I am a clinical social worker who provides therapy at a rape crisis center that offers free services. Which means that most of my clients are a)women b)with gendered trauma histories c) who don’t have good insurance and sometimes none at all. I regularly hear stories about their experiences in the medical system, things that I don’t experience in with my cushy PPO—or, at least, things that I don’t have to experience for very long because I don’t have to stick around. I have other options. Some of the things I hear can be blamed on the doctor’s behavior but by no means all. I suspect a lot of these providers who are trying to serve the legions of underserved are stretched to thin, burnt out, or just not working under conditions that even allow them to provide the kind of care and attention they’d like to give their patients. But the effect is still degrading and a lot of my clients get into BS alternative therapies—yes, poor people do too. Quacks do a good business with a lot of my clients population, who are thrilled just to be able to see someone who gives them time and facile sympathy. (And then there are the wellness MLMs, which are ruinous in more ways than one…)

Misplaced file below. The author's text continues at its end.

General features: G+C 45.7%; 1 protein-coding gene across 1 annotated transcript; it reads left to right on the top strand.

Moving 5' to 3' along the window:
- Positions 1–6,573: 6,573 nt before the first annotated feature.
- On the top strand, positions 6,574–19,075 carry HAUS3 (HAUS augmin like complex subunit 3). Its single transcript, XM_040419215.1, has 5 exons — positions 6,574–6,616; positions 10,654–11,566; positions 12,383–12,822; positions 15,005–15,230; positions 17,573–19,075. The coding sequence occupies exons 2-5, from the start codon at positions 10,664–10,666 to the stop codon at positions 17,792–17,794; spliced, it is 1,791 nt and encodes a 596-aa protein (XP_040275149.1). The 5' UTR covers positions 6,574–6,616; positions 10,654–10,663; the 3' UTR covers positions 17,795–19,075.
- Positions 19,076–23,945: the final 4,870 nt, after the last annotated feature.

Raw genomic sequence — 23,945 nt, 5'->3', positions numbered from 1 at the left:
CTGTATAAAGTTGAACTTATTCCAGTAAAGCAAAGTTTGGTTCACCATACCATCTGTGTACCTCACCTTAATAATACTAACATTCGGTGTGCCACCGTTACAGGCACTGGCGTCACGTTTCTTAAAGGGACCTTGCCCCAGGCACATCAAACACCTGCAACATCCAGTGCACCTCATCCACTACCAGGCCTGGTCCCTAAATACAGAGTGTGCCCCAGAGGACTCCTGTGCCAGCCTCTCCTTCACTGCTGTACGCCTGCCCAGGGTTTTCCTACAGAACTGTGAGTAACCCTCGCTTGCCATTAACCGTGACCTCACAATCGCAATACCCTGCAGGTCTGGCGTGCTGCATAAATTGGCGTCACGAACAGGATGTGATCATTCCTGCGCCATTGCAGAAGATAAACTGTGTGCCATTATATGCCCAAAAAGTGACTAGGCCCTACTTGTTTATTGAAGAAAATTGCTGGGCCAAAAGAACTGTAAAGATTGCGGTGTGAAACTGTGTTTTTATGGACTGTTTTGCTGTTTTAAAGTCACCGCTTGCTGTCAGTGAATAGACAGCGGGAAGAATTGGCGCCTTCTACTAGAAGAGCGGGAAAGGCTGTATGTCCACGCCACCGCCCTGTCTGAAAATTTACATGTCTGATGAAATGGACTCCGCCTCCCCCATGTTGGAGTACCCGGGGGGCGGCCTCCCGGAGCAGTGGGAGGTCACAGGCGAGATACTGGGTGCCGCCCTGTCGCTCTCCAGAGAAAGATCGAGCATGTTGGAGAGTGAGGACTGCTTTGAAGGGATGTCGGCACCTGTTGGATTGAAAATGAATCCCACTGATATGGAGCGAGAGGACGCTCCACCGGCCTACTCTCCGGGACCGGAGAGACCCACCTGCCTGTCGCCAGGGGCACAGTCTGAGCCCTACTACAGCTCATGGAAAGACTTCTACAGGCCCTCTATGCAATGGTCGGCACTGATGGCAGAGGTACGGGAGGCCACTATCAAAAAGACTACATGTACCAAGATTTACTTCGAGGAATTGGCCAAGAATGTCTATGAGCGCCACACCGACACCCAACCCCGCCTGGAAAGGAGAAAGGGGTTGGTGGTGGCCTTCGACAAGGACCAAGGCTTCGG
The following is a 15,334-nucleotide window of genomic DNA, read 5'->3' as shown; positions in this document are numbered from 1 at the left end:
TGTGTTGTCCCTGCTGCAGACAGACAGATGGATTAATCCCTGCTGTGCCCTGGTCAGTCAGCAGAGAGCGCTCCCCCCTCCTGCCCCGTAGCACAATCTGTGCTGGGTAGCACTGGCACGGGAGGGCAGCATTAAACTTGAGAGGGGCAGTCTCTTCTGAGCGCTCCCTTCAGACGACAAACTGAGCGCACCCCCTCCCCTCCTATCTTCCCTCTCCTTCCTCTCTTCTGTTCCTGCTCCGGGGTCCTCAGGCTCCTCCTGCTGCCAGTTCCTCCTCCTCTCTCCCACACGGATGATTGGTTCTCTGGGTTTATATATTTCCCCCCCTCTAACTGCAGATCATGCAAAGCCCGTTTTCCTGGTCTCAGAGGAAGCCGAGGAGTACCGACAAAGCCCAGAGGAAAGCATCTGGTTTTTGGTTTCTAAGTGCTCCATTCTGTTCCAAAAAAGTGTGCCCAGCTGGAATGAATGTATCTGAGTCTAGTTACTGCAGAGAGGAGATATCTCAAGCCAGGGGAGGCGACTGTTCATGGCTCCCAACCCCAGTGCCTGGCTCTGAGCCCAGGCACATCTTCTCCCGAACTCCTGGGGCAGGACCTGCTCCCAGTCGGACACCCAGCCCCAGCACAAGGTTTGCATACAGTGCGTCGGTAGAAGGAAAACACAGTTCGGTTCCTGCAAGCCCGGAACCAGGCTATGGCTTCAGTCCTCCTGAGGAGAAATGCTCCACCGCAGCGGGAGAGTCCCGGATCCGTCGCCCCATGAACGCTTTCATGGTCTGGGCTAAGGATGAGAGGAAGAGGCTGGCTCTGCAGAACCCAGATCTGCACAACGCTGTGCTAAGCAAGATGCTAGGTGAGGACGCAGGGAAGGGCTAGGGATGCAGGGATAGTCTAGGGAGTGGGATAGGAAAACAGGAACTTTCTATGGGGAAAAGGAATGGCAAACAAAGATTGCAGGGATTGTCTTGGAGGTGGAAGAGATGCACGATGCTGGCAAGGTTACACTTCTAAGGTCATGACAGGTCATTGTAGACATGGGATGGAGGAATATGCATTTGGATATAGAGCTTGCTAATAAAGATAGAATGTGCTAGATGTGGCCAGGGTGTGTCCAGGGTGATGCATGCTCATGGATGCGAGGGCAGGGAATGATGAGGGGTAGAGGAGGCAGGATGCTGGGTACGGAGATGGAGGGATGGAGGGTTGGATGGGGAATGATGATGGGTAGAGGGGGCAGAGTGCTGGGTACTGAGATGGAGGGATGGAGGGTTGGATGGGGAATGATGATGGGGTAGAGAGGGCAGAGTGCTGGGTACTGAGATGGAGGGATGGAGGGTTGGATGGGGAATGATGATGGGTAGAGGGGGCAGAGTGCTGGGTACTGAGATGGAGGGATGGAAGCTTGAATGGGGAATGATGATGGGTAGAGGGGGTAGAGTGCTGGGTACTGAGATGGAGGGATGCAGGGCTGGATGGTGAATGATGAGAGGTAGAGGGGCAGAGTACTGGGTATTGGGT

I am loudly pro-vax to anyone who will listen and not a fan of alternative medicine and wellness crap in general and I have managed to be so without being a STEM professional. This is good news because as a policy recommendation to combat pseudoscience belief among women, “Women should just all get highly specialized education that allows them to intricately understand the science of vaccination” has…weaknesses. I don’t need to be a literal expert on vaccination. Experts on anything are always a small part of the population. I’ve done just fine, just with having had good science teachers at a good public high school, the science gen eds I took in college as a part of my non-STEM undergraduate degree and the one stat course I was required to take for my MSW. That’s all I’ve got and it’s been enough to protect me from the siren song of anti-vaxxers and quacks. But what I’ve also had that is probably even more important is the life-long privilege of access to good healthcare experiences. That hasn’t been foolproof—I’ve had my own nightmare experiences here or there. But the system works as well for me as it does for any woman, whatever you want to make of that.